"Exotic Foods From Home and Afar"

A lecture by Dr Massimo Marconi, 10 September 2007

Report by Maggie Newell

Maggie is CHO’s Secretary, and often writes program reviews for Culinary Chronicles.

Following the business meeting at CHO’s Annual General Meeting on September 10, Dr Massimo Marconi took us on an illustrated tour of food delicacies of unusual origins, and treated us to a rare coffee. Professor Marconi is a food chemist in the Science Department of the University. At his work he is often asked to analyze and authenticate exotic foods.

One exotic is Indonesia’s Kopi Luwak coffee, which is as famous for its method of processing as it is for its flavour. The name Kopi Luwak combines the words for coffee and civet. The civet (of the mongoose family) eats coffee berries in pursuit of the fruit pulp surrounding the beans. The indigestible bean passes through the stomach and gastrointestinal tract, and is eliminated in the scat, which is harvested from the forest floor. The beans are washed and roasted to make coffee. Dr Marconi was asked to investigate how passing through the civet’s digestive system changed the beans, and to confirm that this is what makes them so special. Identifying the chemical processes also makes it possible to determine if a sample bean is the genuine article. Authentication proves when these expensive coffee beans are real. Kopi Luwak coffee is sold for $600.00 a pound, but generally only a quarter pound at a time to wealthy connoisseurs on a waiting list.

To begin his work on the beans Dr Marconi went to the rainforest to collect samples of scat with beans in them and control samples of beans off the bushes. He took the precaution of using a bio- containment hood, but to his surprise, he discovered that the washed beans that had passed through the civet had a lower bacteria count than the control beans. He realized that limited bacteria can survive in the civet’s digestive system. Through careful examination he observed that the gastrointestinal juices had etched the beans’ surfaces, and gotten into them to break down the proteins. Lactic acid bacteria aids in digesting the coffee cherry. The proteins in the bean are altered by the intrusion of the gastric juices, and when the beans are roasted the reaction between the sugars and proteins is also altered. He concluded that this accounts for the unique difference in flavour.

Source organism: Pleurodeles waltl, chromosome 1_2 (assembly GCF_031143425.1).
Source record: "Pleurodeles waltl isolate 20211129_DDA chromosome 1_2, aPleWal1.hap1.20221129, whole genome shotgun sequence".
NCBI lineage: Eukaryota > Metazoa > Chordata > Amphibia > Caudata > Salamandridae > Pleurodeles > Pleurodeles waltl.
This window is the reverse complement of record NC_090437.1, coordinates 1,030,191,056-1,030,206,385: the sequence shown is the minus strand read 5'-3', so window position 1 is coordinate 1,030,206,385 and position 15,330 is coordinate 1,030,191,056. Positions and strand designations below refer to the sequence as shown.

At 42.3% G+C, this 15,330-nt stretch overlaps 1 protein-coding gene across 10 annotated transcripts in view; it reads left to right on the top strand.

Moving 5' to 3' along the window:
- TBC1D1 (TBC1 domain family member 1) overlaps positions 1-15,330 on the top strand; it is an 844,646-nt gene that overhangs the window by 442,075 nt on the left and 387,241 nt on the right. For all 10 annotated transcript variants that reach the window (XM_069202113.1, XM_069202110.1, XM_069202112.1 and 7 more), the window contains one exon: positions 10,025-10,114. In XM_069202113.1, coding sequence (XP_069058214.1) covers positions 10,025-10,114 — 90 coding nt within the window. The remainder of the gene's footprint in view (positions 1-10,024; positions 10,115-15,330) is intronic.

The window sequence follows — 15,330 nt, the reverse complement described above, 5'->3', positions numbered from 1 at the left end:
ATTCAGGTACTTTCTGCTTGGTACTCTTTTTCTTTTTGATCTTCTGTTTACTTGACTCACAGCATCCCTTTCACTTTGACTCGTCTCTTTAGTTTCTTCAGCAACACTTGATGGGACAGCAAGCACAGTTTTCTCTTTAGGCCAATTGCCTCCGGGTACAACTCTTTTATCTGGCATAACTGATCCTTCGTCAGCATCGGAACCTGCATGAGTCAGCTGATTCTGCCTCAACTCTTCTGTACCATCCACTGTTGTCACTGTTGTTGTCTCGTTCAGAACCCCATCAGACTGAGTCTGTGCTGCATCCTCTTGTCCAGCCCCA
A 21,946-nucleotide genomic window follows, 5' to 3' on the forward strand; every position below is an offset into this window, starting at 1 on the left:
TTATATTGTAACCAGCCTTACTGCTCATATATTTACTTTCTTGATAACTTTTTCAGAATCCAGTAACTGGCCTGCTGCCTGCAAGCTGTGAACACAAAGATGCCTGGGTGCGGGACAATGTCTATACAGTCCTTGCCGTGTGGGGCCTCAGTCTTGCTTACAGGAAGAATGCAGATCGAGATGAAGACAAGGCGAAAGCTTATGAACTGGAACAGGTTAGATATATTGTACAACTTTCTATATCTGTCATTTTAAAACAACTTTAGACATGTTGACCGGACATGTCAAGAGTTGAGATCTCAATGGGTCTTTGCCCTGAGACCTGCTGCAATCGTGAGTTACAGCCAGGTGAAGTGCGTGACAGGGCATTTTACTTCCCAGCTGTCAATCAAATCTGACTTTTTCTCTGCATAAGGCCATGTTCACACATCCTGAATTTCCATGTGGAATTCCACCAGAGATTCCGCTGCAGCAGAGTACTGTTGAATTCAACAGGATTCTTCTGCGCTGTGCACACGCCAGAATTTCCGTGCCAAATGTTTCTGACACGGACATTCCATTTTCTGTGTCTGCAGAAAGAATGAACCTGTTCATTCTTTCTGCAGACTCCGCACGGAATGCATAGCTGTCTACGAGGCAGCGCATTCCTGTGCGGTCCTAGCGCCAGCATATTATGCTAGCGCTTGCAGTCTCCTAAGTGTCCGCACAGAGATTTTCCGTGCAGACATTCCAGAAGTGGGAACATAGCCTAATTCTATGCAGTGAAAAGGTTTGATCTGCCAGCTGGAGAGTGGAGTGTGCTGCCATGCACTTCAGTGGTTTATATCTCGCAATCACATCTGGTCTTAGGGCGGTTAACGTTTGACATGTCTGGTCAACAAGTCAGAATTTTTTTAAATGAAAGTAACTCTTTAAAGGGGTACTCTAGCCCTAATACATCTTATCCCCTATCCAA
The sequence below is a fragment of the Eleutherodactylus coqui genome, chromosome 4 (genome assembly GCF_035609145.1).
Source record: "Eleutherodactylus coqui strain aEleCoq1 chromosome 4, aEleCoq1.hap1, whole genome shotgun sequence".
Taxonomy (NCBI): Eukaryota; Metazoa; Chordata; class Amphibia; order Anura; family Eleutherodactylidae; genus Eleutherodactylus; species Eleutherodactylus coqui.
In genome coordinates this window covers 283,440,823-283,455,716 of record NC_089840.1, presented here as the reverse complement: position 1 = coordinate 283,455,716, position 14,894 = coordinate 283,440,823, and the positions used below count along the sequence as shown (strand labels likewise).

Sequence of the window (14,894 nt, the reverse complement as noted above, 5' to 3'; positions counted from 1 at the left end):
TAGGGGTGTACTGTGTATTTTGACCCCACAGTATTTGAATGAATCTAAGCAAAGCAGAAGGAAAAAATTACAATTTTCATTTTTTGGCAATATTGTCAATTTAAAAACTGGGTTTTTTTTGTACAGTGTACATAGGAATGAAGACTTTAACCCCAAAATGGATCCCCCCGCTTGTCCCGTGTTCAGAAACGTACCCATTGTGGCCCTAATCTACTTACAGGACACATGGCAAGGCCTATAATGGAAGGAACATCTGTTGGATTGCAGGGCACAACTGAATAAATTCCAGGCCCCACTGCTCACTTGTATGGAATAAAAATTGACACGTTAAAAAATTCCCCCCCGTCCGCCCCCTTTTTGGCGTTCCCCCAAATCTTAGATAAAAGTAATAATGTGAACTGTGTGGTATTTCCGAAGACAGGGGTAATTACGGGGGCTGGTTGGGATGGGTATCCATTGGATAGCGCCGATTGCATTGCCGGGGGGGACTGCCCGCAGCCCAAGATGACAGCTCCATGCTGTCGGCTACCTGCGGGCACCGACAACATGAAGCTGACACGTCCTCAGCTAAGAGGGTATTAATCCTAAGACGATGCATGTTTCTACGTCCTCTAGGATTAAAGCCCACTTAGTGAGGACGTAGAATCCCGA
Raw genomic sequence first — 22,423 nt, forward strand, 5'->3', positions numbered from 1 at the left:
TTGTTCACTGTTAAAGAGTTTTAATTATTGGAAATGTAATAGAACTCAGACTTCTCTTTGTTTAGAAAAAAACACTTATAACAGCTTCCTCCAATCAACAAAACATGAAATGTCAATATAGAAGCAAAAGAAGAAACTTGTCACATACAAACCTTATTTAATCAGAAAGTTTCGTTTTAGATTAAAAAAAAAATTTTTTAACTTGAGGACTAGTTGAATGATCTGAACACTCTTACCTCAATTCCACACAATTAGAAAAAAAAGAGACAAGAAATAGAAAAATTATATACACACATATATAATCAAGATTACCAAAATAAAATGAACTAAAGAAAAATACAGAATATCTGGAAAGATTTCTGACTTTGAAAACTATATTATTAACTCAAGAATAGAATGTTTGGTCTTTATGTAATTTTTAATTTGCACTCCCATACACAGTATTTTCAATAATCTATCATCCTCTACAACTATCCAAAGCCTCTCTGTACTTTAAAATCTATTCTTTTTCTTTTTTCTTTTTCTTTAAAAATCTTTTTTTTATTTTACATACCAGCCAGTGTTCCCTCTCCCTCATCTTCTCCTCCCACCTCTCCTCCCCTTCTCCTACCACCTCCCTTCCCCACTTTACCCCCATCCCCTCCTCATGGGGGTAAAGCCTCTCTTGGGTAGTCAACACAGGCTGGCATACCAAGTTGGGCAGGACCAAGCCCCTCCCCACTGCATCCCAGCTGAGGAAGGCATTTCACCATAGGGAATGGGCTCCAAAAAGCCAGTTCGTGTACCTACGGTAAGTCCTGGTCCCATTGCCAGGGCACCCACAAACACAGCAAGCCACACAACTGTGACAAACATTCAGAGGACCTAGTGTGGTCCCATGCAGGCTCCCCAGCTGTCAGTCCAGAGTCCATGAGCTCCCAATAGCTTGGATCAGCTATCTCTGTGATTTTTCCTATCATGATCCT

In a similar vein Dr Marconi also explained how in Morocco argan oil is processed with the assistance of goats. To feast on the fleshy fruit that surrounds the argan nut, the goats climb the thorny trees. The undigested nuts are collected and washed before being pressed for its oil.

Another example of a food of unusual origin is Bird’s Nest Soup. An industry has grown up in Malaysia around collecting the nests of a very small swallow called a swiftlet. Originally these nests were harvested from the wild in caves. Today people in towns are building bird houses on house tops to attract the swiftlets to nest. The nests are made of the males’ special saliva. Devotees swear to the health benefits of this soup. The chemical explanation for this may be its large quantity of specific protein, which is known to kill bacteria.

Dr Marconi’s talk was met with great interest and enthusiasm; keen questions from the audience threatened to force him completely off course. He did, however, manage to bring us back to ground with a discussion about a food of unusual origins common in Canadian kitchens: he asked us to reflect on the origin of honey. The honey bee is equipped with two stomachs, one of which is for collecting nectar for future storage in the hive. The enzymes in the bee’s stomach work their magic, and the resulting honey is regurgitated into the comb to provide food for the bees. Bee keepers intercept the honey and process it for human consumption by extracting it from the comb and pasteurizing it, a process that does little to alter the original honey.

Sometimes the exotic is closer to home than we think!

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